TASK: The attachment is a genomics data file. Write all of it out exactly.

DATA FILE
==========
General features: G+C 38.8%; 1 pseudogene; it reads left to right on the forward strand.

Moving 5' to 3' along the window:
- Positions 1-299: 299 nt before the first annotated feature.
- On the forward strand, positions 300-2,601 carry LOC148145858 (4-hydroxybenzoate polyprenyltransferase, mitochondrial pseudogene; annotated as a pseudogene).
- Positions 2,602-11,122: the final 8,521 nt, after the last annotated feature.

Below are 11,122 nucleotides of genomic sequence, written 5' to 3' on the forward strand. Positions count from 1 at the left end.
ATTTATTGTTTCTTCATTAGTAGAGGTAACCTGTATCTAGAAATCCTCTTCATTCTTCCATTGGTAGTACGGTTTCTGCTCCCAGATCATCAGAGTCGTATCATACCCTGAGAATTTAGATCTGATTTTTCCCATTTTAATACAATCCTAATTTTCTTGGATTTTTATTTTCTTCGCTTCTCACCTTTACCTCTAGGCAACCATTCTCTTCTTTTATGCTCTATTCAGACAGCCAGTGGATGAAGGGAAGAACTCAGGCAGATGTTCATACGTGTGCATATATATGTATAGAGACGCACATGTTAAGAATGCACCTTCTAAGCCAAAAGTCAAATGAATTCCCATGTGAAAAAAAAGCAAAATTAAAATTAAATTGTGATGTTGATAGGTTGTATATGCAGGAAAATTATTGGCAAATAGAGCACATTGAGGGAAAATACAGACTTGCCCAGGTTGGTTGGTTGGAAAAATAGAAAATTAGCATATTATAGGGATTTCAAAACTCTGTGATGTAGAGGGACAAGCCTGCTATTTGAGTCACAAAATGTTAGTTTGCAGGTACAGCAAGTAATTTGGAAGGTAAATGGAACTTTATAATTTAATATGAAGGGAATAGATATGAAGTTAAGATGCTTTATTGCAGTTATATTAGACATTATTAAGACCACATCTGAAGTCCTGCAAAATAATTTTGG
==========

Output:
General features: G+C 38.8%; 1 pseudogene; it reads left to right on the forward strand.

Moving 5' to 3' along the window:
- Positions 1-299: 299 nt before the first annotated feature.
- On the forward strand, positions 300-2,601 carry LOC148145858 (4-hydroxybenzoate polyprenyltransferase, mitochondrial pseudogene; annotated as a pseudogene).
- Positions 2,602-11,122: the final 8,521 nt, after the last annotated feature.

Below are 11,122 nucleotides of genomic sequence, written 5' to 3' on the forward strand. Positions count from 1 at the left end.
ATTTATTGTTTCTTCATTAGTAGAGGTAACCTGTATCTAGAAATCCTCTTCATTCTTCCATTGGTAGTACGGTTTCTGCTCCCAGATCATCAGAGTCGTATCATACCCTGAGAATTTAGATCTGATTTTTCCCATTTTAATACAATCCTAATTTTCTTGGATTTTTATTTTCTTCGCTTCTCACCTTTACCTCTAGGCAACCATTCTCTTCTTTTATGCTCTATTCAGACAGCCAGTGGATGAAGGGAAGAACTCAGGCAGATGTTCATACGTGTGCATATATATGTATAGAGACGCACATGTTAAGAATGCACCTTCTAAGCCAAAAGTCAAATGAATTCCCATGTGAAAAAAAAGCAAAATTAAAATTAAATTGTGATGTTGATAGGTTGTATATGCAGGAAAATTATTGGCAAATAGAGCACATTGAGGGAAAATACAGACTTGCCCAGGTTGGTTGGTTGGAAAAATAGAAAATTAGCATATTATAGGGATTTCAAAACTCTGTGATGTAGAGGGACAAGCCTGCTATTTGAGTCACAAAATGTTAGTTTGCAGGTACAGCAAGTAATTTGGAAGGTAAATGGAACTTTATAATTTAATATGAAGGGAATAGATATGAAGTTAAGATGCTTTATTGCAGTTATATTAGACATTATTAAGACCACATCTGAAGTCCTGCAAAATAATTTTGG